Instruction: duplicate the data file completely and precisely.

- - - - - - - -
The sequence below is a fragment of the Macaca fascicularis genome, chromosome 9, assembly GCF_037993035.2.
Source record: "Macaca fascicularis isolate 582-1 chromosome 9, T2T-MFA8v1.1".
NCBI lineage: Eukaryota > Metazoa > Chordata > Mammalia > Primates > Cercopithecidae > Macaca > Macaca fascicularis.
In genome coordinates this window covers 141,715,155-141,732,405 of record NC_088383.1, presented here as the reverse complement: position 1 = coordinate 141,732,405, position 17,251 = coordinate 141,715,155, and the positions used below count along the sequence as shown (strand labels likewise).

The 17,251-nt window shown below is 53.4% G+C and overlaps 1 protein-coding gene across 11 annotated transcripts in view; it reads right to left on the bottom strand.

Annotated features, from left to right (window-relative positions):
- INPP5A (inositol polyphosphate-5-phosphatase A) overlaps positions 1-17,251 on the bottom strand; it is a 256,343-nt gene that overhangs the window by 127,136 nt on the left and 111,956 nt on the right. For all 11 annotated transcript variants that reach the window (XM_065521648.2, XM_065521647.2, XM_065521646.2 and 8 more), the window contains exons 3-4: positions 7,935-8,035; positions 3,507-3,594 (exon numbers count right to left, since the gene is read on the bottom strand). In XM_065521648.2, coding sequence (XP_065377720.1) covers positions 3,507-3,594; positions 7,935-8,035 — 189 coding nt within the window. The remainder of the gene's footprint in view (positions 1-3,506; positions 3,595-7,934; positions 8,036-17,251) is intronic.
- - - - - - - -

The sequence below is a fragment of the Macaca fascicularis genome, chromosome 9, assembly GCF_037993035.2.
Source record: "Macaca fascicularis isolate 582-1 chromosome 9, T2T-MFA8v1.1".
NCBI lineage: Eukaryota > Metazoa > Chordata > Mammalia > Primates > Cercopithecidae > Macaca > Macaca fascicularis.
In genome coordinates this window covers 141,715,155-141,732,405 of record NC_088383.1, presented here as the reverse complement: position 1 = coordinate 141,732,405, position 17,251 = coordinate 141,715,155, and the positions used below count along the sequence as shown (strand labels likewise).

The 17,251-nt window shown below is 53.4% G+C and overlaps 1 protein-coding gene across 11 annotated transcripts in view; it reads right to left on the bottom strand.

Annotated features, from left to right (window-relative positions):
- INPP5A (inositol polyphosphate-5-phosphatase A) overlaps positions 1-17,251 on the bottom strand; it is a 256,343-nt gene that overhangs the window by 127,136 nt on the left and 111,956 nt on the right. For all 11 annotated transcript variants that reach the window (XM_065521648.2, XM_065521647.2, XM_065521646.2 and 8 more), the window contains exons 3-4: positions 7,935-8,035; positions 3,507-3,594 (exon numbers count right to left, since the gene is read on the bottom strand). In XM_065521648.2, coding sequence (XP_065377720.1) covers positions 3,507-3,594; positions 7,935-8,035 — 189 coding nt within the window. The remainder of the gene's footprint in view (positions 1-3,506; positions 3,595-7,934; positions 8,036-17,251) is intronic.